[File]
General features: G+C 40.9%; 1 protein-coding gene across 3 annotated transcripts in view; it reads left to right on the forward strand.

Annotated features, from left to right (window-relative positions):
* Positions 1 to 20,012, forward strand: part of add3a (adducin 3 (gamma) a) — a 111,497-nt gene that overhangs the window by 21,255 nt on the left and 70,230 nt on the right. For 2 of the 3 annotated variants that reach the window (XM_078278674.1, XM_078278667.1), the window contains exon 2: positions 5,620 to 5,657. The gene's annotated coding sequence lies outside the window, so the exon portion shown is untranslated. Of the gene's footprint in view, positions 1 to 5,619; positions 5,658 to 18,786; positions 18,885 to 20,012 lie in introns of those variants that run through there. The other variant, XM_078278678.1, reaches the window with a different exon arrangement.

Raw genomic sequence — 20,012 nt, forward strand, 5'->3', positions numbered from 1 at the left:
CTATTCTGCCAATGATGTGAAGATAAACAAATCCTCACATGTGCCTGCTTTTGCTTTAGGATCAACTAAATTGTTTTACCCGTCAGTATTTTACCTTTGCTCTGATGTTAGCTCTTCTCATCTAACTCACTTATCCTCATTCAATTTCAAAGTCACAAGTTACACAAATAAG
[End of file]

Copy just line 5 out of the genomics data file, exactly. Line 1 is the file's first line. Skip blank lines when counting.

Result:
CTATTCTGCCAATGATGTGAAGATAAACAAATCCTCACATGTGCCTGCTTTTGCTTTAGGATCAACTAAATTGTTTTACCCGTCAGTATTTTACCTTTGCTCTGATGTTAGCTCTTCTCATCTAACTCACTTATCCTCATTCAATTTCAAAGTCACAAGTTACACAAATAAG